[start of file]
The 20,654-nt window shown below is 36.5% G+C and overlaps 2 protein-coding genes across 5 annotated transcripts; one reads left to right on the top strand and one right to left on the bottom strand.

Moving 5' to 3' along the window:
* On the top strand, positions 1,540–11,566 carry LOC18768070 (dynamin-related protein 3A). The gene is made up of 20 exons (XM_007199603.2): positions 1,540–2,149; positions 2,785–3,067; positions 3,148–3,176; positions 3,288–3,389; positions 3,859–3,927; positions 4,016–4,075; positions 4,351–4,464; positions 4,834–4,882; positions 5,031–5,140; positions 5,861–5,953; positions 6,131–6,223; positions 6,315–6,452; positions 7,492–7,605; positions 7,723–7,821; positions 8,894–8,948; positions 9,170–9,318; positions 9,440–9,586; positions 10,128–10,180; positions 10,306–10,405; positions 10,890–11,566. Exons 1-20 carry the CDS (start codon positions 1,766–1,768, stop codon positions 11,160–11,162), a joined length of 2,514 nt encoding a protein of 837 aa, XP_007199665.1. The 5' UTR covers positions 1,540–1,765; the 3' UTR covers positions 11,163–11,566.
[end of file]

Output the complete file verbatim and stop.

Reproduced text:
The 20,654-nt window shown below is 36.5% G+C and overlaps 2 protein-coding genes across 5 annotated transcripts; one reads left to right on the top strand and one right to left on the bottom strand.

Moving 5' to 3' along the window:
* On the top strand, positions 1,540–11,566 carry LOC18768070 (dynamin-related protein 3A). The gene is made up of 20 exons (XM_007199603.2): positions 1,540–2,149; positions 2,785–3,067; positions 3,148–3,176; positions 3,288–3,389; positions 3,859–3,927; positions 4,016–4,075; positions 4,351–4,464; positions 4,834–4,882; positions 5,031–5,140; positions 5,861–5,953; positions 6,131–6,223; positions 6,315–6,452; positions 7,492–7,605; positions 7,723–7,821; positions 8,894–8,948; positions 9,170–9,318; positions 9,440–9,586; positions 10,128–10,180; positions 10,306–10,405; positions 10,890–11,566. Exons 1-20 carry the CDS (start codon positions 1,766–1,768, stop codon positions 11,160–11,162), a joined length of 2,514 nt encoding a protein of 837 aa, XP_007199665.1. The 5' UTR covers positions 1,540–1,765; the 3' UTR covers positions 11,163–11,566.